A day before the end of the Islamic fasting month of Ramadan, the Netherlands commemorated the murder of Theo van Gogh by Muslim radical Mohammed Bouyeri on 2 November 2004. In the many items and analyses devoted to the anniversary in the Dutch media, one question has been prominent: has the Netherlands changed since the Van Gogh murder?
A recent survey conducted on behalf of commercial broadcaster RTL reveals that a 60 percent majority of the Dutch population feel that the country has indeed changed. Meanwhile, 77 percent of those interviewed believe there should be more contact and dialogue between the indigenous Dutch and immigrant populations. Apparently, the Dutch view a dialogue with the Muslim community as an important way to improve the present climate.
In this light, it is all the more significant that Muslim participation in Dutch public debates on Islam is very meagre. These debates largely remain ones between Dutch critics and defenders of Islam. Since the 11 September attacks in the United States, the murder by an animal rights activist of populist politician Pim Fortuyn and, more particularly, following the killing of Theo van Gogh, the critics have monopolised the debate, while the defenders have been on the defensive.
On Tuesday evening, the day before the Van Gogh commemoration, a debate on Islam was held in Amsterdam. Amidst tight security, some of the most prominent participants in the continuing Dutch Islam debate came together to discuss their views.
Defending freedom of religion
Perhaps the most remarkable contribution came from left-wing thinker Paul Scheffer, who put forward an argument he elaborated the same day in a commentary in the NRC Handelsblad newspaper. Muslims, he said, rightfully demand freedom of religion in Europe. The enjoyment of this right to freedom of religion, however, necessarily entails the duty to defend this right for others, both fellow Muslims and non-Muslims. Paul Scheffer argues that political Islam in particular is not ready to accept this basic democratic principle and is, therefore, in need of reform.
Paul Scheffer is one of the most reasonable and moderate voices among Dutch critics of Islam. More radical ones, such as Arabist Hans Jansen and Somali-born liberal-conservative MP Ayaan Hirsi Ali, are less hopeful about the prospects for reform. They both argue that what they call ‘pure Islam’ cannot be reconciled with the principles of democracy. In order to be democratic, Muslims therefore have to ‘dilute’ Islam and strip it of some of its essential teachings. According to Hans Jansen, Theo van Gogh’s murderer was primarily driven by verses of the Koran. Speaking at the debate in Amsterdam, he said:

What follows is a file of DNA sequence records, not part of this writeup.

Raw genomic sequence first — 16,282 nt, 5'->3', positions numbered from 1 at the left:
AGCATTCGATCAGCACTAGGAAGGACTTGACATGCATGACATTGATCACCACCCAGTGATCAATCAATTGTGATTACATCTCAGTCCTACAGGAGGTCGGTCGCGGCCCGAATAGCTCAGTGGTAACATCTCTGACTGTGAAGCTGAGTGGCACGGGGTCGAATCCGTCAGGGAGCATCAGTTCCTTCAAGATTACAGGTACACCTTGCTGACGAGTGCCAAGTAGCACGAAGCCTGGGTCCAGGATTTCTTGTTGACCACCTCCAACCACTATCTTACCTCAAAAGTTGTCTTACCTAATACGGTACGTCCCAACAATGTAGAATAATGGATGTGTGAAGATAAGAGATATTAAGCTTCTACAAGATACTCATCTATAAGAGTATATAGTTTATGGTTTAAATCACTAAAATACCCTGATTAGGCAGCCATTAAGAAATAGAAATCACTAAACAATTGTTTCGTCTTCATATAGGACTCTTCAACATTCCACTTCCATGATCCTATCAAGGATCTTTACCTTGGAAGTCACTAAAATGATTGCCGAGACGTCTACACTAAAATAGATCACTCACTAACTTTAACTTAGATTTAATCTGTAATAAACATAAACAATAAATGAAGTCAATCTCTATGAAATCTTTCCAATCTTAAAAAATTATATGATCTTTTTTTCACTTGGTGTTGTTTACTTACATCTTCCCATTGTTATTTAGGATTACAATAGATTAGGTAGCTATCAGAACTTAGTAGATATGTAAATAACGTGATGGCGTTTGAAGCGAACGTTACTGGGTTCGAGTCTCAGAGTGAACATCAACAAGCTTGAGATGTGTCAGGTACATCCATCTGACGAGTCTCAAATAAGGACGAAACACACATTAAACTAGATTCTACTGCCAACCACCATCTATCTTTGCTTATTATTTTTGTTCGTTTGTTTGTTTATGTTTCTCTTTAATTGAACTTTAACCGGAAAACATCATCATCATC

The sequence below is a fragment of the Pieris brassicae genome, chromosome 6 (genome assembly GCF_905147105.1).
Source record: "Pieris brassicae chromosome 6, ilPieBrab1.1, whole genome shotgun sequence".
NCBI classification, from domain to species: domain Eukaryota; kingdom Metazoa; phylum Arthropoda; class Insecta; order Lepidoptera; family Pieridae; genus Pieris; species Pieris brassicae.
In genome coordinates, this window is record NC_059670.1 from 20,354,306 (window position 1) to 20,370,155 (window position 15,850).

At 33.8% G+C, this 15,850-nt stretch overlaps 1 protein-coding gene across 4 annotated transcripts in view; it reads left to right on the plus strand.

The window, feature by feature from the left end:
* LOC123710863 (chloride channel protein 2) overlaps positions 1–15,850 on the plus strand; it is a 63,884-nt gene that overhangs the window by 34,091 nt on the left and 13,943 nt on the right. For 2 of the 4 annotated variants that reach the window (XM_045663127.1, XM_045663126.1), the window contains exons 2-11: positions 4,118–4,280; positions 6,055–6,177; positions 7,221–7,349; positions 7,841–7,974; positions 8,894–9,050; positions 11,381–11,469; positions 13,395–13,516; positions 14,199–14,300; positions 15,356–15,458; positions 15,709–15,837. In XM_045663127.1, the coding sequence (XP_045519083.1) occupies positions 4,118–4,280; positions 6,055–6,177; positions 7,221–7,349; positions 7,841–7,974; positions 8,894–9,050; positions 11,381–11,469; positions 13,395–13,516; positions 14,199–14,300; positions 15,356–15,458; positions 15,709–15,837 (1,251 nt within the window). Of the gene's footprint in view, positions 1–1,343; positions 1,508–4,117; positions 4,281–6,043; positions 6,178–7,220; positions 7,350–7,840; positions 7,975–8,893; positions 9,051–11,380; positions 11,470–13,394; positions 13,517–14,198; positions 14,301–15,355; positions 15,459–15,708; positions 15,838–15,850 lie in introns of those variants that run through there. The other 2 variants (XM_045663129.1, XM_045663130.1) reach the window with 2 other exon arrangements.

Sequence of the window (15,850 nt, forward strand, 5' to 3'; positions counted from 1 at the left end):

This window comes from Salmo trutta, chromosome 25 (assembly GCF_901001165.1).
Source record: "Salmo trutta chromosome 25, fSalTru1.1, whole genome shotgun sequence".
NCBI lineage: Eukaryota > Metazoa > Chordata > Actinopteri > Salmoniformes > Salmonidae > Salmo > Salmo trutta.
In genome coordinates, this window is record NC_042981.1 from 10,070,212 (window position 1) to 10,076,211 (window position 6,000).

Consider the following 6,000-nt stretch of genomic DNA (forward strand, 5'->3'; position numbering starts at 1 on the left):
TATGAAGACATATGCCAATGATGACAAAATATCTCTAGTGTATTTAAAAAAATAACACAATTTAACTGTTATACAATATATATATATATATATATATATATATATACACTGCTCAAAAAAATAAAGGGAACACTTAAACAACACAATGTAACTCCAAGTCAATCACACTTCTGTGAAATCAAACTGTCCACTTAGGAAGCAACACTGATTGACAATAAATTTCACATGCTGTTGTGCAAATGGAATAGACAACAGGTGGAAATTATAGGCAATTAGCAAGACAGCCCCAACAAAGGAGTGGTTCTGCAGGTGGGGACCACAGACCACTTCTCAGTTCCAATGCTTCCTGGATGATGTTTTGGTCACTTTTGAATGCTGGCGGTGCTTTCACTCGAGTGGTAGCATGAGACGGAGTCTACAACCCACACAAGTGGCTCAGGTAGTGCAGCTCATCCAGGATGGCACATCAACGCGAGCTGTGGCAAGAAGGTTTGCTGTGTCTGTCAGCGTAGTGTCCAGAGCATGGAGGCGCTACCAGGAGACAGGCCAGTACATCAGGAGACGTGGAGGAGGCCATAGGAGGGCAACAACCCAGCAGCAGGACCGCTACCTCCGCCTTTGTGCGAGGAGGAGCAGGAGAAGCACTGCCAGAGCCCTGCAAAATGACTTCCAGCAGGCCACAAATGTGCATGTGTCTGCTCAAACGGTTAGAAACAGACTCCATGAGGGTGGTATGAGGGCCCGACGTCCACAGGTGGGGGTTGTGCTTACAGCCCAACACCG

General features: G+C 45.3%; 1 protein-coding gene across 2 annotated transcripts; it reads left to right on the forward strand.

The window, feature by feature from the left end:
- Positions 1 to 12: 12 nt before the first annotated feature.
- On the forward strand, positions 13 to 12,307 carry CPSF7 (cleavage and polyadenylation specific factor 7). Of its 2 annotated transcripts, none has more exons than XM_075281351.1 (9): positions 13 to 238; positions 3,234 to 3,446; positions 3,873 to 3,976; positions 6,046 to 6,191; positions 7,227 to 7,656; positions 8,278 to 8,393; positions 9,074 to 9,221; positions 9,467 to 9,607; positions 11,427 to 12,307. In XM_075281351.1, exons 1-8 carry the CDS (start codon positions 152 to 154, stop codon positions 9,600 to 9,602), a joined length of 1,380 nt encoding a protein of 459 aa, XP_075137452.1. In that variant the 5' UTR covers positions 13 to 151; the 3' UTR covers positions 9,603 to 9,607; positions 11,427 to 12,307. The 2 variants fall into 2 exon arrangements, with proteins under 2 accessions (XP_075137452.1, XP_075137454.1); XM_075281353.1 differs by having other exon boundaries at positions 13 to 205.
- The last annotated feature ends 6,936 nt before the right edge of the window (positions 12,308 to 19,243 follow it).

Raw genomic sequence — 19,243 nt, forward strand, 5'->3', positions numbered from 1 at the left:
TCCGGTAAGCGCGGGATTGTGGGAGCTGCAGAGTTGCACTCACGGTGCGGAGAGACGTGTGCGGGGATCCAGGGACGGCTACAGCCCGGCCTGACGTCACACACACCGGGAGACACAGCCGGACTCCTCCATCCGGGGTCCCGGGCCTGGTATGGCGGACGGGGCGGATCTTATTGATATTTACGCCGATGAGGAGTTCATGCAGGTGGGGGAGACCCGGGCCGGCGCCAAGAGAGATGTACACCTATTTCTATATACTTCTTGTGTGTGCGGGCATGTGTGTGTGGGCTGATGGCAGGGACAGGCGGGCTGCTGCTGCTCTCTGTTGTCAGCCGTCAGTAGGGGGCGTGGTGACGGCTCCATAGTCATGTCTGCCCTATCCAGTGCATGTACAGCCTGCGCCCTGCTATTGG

“Pure Islam has everything to do with terrorism. The Sharia advocated by its adherents always contradicts human rights.”
Similar views can be regularly heard and read in the Dutch media. The advocates of such criticism say they want to challenge Muslims to engage in discussion. But the Muslim response to this critique of their religion is quite the opposite. The negative view of Islam generates a general sense of bitterness, a feeling of being unwelcome and a tendency to withdraw into the Muslim community.
Tariq Ramadan articulate advocate of reformist Islam
This process of withdrawal is dramatically illustrated in the outskirts of Dutch cities, where an increasing number of young Muslims are taking to Islamic dress and appearance. Although definitely a minority phenomenon, it seems to be indicative of a more general feeling. More young Muslim women are choosing to wear a Muslims have responded with outrage to government proposals to ban the headscarf or veil. The veils become blacker and more concealing and, in some cases, make way for Muslims have responded with outrage to government proposals to ban the burqas that completely cover the face. More young Muslim men are growing religiously inspired beards and developing an interest in different types of Salafist Islamic dress, bin-Laden style or otherwise.
In almost every respect, this emerging subculture among young Muslims appears to be the complete opposite of the materialist and seemingly sex-obsessed hip-hop subculture represented in many of the music videos shown on television. The choice of religious-style dress gives the impression of being a form of silent protest and a way to express distinction from – and disagreement with – the rest of the surrounding society.
The renowned Swiss-Egyptian Muslim reformer and preacher Tariq Ramadan recognises this process of withdrawal: “Muslims feel that they are unjustly held responsible for the murder of Van Gogh. The natural reaction is to turn away from public life, but this is exactly what should not happen.” In his view, Muslims need to increase their contacts with society and explain to others both what Islam stands for and – as in the case of the murder of Theo van Gogh – what is contradictory to its teachings. Only in this way will it be possible to counterbalance the media’s almost exclusive attention for Muslim radicals with the view of the majority of Muslims who want to live in peace.
The Dutch dialogue with Islam, it seems, is waiting for articulate representatives of reformist Islam such as the charismatic Tariq Ramadan.